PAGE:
USPTO Director Iancu often refers to “certainty” and “predictability” when discussing § 101. But those same concerns—the ability of the public to have certainty and predictability as to what a patent means—are far too often not part of the discussion. This week, the Federal Circuit again highlighted this problem. Their future case law should do the same, working to ensure that unclear patent claims—claims which fail to serve their intended purpose of providing public notice—are considered invalid.

None of the above is yet unheard of; we’re seeing more and more arguments like these and ours predate the actual appointment of Iancu (when he was only nominated and way before his attacks on 35 U.S.C. § 101 back in January). Yesterday, perhaps belatedly, Patently-O wrote about the case that we had included in daily links for quite some time, asking (in the headline) the famous old question, “What happens when Patents Are Later Invalidated?”

“Iancu is egging them on, making leeway for ignoring caselaw.”It’s about 35 U.S.C. § 101.

The huge industrial and societal cost of fake patents being granted (and there’s never justice at the end; only the lawyers benefit at everyone’s expense) is described in the context of this case, even in the words of patent maximalists:

The basic question here is whether the late-stage invalidity in T-Mobile can be used to cancel Sprint’s adjudged liability. So far, the courts have sided with Sprint, although it was important for Sprint’s case that it took pains to slow-walk its post-appeal activity (request for rehearing and petition for certiorari) so that the case still had some life by the time the T-Mobile decision was released.

June 23, 2017 – the Federal Circuit invalidated the patents in the T-Mobile decision. June 27, 2017 (two business days later) – Sprint filed a R.60(b) motion for Relief from Judgment based upon the Federal Circuit’s binding authority “that the patent claims underlying that judgment are invalid as unpatentable under 35 U.S.C. § 101.” The district court complied and set-aside its prior verdict and the Federal Circuit affirmed — finding no abuse of discretion.

As part of the Sprint timeline, it is notable that the Federal Circuit issued its mandate in May 2017 (before the T-Mobile invalidity decision). After the T-Mobile decision, Sprint unsuccessfully requested that the Federal Circuit recall the mandate. However, the court did issue a statement that recall was “unnecessary” because the “mandate does not alter how the district court should decide the preclusive effect of the T-Mobile ruling, which did not exist in May 2017.”

Another important element here a big question about whether the T-Mobile invalidity applied to all of the claims at issue in Sprint (the Federal Circuit retrospectively said yes).

Will the cost of this injustice be taken into account or only USPTO revenue? SUEPO very well grasps the idea/impact of externality and has spoken about it publicly for a number of years. We very much appreciate SUEPO (i.e. European patent examiners) for that. Why don’t USPTO examiners/patent clerks do the same?

“SUEPO very well grasps the idea/impact of externality and has spoken about it publicly for a number of years.”As pointed out by Benjamin Henrion last night, far too many patents are being granted. “China just allows patents on pretty much everything,” I responded to him. “My longstanding theory is that they flood the system of WIPO with junk so as to discredit it, making it obsolete (almost 1.5 million filings per year! More than the world COMBINED!)”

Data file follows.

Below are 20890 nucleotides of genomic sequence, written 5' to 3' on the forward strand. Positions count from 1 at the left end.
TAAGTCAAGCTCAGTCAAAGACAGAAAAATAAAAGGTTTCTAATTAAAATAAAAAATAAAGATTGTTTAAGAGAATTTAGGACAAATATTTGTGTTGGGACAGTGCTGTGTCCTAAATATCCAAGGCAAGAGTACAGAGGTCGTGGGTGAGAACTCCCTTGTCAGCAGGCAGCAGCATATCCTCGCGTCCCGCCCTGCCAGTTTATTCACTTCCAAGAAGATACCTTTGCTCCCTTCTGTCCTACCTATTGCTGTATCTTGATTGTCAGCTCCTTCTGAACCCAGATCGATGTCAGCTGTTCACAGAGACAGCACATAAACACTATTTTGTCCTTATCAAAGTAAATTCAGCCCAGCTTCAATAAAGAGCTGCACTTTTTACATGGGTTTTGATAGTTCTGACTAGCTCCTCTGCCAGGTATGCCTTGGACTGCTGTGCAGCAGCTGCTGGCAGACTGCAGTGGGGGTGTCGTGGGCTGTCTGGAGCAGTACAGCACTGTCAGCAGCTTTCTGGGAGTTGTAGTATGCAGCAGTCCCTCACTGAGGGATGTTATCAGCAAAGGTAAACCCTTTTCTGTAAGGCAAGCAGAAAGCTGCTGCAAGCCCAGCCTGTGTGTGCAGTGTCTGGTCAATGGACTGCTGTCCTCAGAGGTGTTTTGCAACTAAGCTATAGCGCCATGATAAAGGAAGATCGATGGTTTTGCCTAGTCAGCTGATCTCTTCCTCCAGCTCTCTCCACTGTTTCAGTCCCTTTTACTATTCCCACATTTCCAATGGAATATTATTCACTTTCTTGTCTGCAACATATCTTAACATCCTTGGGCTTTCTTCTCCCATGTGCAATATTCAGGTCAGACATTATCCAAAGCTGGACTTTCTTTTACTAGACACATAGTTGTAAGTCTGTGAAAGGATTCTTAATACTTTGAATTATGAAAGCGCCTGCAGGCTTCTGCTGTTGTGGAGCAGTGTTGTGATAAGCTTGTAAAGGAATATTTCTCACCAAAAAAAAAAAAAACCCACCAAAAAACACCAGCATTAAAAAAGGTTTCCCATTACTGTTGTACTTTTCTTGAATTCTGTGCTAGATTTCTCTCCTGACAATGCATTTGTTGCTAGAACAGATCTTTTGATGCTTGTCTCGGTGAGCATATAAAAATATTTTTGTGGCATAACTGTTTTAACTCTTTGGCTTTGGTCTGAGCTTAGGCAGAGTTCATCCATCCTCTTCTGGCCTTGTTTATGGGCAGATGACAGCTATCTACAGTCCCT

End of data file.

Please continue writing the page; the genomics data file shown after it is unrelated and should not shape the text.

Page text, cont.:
Henrion had also responded to another dumb piece from Watchtroll, titled “Independent Inventors to USPTO: We Are All Underrepresented in This Patent System”

“They labeled all software patent owners as patent trolls,” he quoted from it, adding: “Rightly so. Software developers deserve freedom of programming, not interference from the state in between them and their keyboard [] Small software patent trolls says they don’t have a voice at the USPTO: “Like many software patents post-2014, my first attempt to enforce my rights was defeated this past October.””

“Blogs sympathetic to the agenda of Iancu are running out of steam and it’s no wonder that the supposed ‘bill’ or ‘fix’ from Coons et al (against PTAB and Section 101 etc.) hasn’t been mentioned in a long time. It’s silently dying, just like in past years.”When Watchtroll’s Eileen McDermott talks of “Independent Inventors,” I’ve told him, she means not inventors but people who have a patent and want to sue someone who actually does, not says, something. The term “inventor” became wildly misused like “patriot” and other nonsense. Giving them something like PPH is only exacerbating matters.

We don’t want to link to Watchtroll. We stopped doing that about 5 months ago. We’re still adding new cases and case outcomes to daily links, without necessarily commenting (for lack of time mostly). Like we said last week, many blogs have become inactive. Remember Docket Report? It suddenly stopped completely (last summer). There are other such examples. Blogs sympathetic to the agenda of Iancu are running out of steam and it’s no wonder that the supposed ‘bill’ or ‘fix’ from Coons et al (against PTAB and Section 101 etc.) hasn’t been mentioned in a long time. It’s silently dying, just like in past years.